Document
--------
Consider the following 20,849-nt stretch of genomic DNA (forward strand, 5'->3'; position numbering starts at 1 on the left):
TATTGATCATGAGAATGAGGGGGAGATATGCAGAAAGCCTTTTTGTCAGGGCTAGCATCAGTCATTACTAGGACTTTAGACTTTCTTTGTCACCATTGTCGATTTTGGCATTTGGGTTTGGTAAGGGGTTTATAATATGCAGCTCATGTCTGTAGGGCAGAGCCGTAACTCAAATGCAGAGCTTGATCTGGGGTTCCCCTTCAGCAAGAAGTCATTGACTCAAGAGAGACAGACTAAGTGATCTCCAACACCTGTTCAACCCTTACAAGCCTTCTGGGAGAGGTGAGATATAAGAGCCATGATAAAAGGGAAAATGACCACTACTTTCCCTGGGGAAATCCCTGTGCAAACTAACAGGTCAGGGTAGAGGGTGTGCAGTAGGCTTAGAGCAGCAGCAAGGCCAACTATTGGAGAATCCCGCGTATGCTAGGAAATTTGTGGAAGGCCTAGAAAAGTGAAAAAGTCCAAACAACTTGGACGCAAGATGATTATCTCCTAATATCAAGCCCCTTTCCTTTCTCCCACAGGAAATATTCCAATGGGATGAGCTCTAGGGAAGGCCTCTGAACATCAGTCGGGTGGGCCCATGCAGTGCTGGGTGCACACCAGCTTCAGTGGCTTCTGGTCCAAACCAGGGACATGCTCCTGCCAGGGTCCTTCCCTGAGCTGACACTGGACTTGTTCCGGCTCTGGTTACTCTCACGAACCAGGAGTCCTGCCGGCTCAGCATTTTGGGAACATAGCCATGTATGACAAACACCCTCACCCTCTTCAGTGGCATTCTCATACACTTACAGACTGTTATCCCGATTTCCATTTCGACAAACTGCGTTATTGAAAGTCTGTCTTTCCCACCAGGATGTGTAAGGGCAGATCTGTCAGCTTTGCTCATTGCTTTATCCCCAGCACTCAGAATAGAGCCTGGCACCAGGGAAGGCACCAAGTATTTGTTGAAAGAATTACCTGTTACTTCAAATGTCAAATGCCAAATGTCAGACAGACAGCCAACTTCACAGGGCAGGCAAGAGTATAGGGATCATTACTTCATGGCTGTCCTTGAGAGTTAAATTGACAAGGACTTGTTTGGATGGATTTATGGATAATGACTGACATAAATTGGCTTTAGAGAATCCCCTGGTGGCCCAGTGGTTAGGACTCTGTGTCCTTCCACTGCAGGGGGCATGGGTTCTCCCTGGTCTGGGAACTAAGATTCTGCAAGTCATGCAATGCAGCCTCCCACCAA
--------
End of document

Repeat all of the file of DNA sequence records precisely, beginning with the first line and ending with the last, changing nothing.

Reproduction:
Consider the following 20,849-nt stretch of genomic DNA (forward strand, 5'->3'; position numbering starts at 1 on the left):
TATTGATCATGAGAATGAGGGGGAGATATGCAGAAAGCCTTTTTGTCAGGGCTAGCATCAGTCATTACTAGGACTTTAGACTTTCTTTGTCACCATTGTCGATTTTGGCATTTGGGTTTGGTAAGGGGTTTATAATATGCAGCTCATGTCTGTAGGGCAGAGCCGTAACTCAAATGCAGAGCTTGATCTGGGGTTCCCCTTCAGCAAGAAGTCATTGACTCAAGAGAGACAGACTAAGTGATCTCCAACACCTGTTCAACCCTTACAAGCCTTCTGGGAGAGGTGAGATATAAGAGCCATGATAAAAGGGAAAATGACCACTACTTTCCCTGGGGAAATCCCTGTGCAAACTAACAGGTCAGGGTAGAGGGTGTGCAGTAGGCTTAGAGCAGCAGCAAGGCCAACTATTGGAGAATCCCGCGTATGCTAGGAAATTTGTGGAAGGCCTAGAAAAGTGAAAAAGTCCAAACAACTTGGACGCAAGATGATTATCTCCTAATATCAAGCCCCTTTCCTTTCTCCCACAGGAAATATTCCAATGGGATGAGCTCTAGGGAAGGCCTCTGAACATCAGTCGGGTGGGCCCATGCAGTGCTGGGTGCACACCAGCTTCAGTGGCTTCTGGTCCAAACCAGGGACATGCTCCTGCCAGGGTCCTTCCCTGAGCTGACACTGGACTTGTTCCGGCTCTGGTTACTCTCACGAACCAGGAGTCCTGCCGGCTCAGCATTTTGGGAACATAGCCATGTATGACAAACACCCTCACCCTCTTCAGTGGCATTCTCATACACTTACAGACTGTTATCCCGATTTCCATTTCGACAAACTGCGTTATTGAAAGTCTGTCTTTCCCACCAGGATGTGTAAGGGCAGATCTGTCAGCTTTGCTCATTGCTTTATCCCCAGCACTCAGAATAGAGCCTGGCACCAGGGAAGGCACCAAGTATTTGTTGAAAGAATTACCTGTTACTTCAAATGTCAAATGCCAAATGTCAGACAGACAGCCAACTTCACAGGGCAGGCAAGAGTATAGGGATCATTACTTCATGGCTGTCCTTGAGAGTTAAATTGACAAGGACTTGTTTGGATGGATTTATGGATAATGACTGACATAAATTGGCTTTAGAGAATCCCCTGGTGGCCCAGTGGTTAGGACTCTGTGTCCTTCCACTGCAGGGGGCATGGGTTCTCCCTGGTCTGGGAACTAAGATTCTGCAAGTCATGCAATGCAGCCTCCCACCAA